Another resident brought up an issue with an extra $5,000 lot premium she paid for a view that overlooked state land and a flood plain. Contadino replied that he never makes a commitment to maintain views, and that development is coming to state land. From 2008 to 2010, the developer did not require lot premiums and also had no sales. Since then, there have been lot premiums on every lot sold.

Another man argued that Contadino was being untruthful when he claimed to have 50 years in the construction field, pressuring the developer several times until Contadino, 77, stated his age.

Some were disgruntled that portions of the Iron King Trail were paved; Contadino said he, too, would have preferred a dirt trail, but it had to be maintained at the grade and width of the former railroad. The town didn’t want dust, and he provided a half million dollars’ worth of concrete pavement.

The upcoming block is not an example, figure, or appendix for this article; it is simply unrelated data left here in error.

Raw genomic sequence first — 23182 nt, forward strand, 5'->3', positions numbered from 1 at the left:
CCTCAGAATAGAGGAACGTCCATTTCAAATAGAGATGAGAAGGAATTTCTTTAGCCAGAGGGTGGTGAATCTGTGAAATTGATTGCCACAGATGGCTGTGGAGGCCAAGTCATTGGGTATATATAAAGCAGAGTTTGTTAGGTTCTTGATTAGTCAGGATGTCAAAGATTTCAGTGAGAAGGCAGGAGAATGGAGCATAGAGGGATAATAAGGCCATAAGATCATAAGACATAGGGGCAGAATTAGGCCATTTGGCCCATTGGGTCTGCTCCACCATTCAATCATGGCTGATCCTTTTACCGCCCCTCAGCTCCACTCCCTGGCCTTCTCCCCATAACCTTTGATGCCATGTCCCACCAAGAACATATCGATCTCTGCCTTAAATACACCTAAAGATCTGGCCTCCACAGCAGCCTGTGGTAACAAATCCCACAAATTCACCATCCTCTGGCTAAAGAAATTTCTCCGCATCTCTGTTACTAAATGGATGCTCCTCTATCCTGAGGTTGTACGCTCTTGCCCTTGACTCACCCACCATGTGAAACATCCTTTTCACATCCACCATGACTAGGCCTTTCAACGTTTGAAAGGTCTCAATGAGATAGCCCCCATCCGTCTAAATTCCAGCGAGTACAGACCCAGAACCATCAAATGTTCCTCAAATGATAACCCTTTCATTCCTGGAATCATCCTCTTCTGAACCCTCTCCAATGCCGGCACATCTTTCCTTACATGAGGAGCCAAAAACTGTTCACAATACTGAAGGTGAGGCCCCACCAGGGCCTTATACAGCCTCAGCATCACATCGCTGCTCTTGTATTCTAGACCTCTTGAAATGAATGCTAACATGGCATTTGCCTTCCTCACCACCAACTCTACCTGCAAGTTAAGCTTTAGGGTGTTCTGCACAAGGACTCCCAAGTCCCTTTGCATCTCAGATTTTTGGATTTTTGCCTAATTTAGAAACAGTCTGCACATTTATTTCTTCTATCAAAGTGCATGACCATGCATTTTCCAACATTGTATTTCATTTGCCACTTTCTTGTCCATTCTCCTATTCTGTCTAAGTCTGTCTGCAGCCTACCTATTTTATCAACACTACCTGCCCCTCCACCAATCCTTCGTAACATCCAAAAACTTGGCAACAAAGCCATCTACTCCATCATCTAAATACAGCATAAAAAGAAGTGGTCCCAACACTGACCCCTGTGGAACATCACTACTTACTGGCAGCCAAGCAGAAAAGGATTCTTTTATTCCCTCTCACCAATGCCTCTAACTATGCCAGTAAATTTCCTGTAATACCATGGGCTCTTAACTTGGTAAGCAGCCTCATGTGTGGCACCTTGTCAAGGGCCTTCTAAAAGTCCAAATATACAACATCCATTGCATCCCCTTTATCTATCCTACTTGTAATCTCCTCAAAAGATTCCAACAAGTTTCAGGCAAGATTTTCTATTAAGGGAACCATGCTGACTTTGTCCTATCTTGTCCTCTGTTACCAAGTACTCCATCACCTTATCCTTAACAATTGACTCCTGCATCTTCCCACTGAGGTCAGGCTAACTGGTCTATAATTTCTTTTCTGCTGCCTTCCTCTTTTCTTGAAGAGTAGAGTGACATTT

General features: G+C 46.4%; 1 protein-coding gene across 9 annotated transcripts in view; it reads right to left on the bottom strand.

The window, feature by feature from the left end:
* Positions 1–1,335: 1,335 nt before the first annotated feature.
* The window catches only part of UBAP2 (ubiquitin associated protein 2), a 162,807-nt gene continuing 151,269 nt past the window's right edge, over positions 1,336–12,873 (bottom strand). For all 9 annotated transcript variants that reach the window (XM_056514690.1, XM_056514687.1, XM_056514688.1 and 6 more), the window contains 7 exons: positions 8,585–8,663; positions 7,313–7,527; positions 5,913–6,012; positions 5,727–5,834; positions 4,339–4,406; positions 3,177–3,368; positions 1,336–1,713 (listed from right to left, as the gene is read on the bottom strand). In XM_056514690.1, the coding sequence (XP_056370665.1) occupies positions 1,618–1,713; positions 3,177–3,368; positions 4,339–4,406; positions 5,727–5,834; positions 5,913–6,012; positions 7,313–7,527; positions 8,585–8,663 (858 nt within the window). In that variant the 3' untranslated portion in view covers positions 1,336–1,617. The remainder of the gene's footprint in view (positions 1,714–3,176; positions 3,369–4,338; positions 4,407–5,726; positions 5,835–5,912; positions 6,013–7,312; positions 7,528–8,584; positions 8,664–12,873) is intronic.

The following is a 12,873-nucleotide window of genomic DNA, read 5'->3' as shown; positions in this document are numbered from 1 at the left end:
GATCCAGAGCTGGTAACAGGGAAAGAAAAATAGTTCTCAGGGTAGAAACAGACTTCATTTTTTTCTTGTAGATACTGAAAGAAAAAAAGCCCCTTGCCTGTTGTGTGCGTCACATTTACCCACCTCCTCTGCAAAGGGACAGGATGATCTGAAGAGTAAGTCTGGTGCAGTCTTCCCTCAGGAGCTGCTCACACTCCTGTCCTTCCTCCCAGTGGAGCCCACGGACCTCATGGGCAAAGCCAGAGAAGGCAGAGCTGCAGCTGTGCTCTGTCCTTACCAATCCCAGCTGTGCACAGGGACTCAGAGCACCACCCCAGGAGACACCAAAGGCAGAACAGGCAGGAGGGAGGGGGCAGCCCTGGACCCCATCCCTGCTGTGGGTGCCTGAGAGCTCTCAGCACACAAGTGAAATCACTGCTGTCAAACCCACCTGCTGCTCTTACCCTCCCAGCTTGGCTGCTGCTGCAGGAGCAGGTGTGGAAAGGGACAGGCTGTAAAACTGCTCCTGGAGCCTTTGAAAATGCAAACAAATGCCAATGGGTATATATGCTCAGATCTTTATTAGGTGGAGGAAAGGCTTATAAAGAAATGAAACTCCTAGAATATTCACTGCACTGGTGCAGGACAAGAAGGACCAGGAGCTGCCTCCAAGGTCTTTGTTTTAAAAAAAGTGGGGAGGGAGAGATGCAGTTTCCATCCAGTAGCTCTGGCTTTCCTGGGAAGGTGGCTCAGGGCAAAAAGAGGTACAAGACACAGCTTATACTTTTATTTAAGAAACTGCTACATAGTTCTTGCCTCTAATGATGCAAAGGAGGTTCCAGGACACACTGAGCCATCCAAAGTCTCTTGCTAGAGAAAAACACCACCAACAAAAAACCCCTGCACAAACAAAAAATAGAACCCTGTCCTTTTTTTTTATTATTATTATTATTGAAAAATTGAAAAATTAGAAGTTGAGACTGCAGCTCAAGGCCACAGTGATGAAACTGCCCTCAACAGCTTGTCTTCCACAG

In answer to another shouted complaint, Contadino said the dirt for the project will come from construction within Unit 13. Dirt is being removed in sections where the town’s water tanks don’t have the required elevation for water suppression below. He stated that he had lots of opportunities to get rid of the dirt, “This is just one of them.”

Many people had left by the time Contadino ended the meeting an hour later to applause from the remaining participants.

The matter may come before the Planning and Zoning Commission at its Oct. 14 meeting.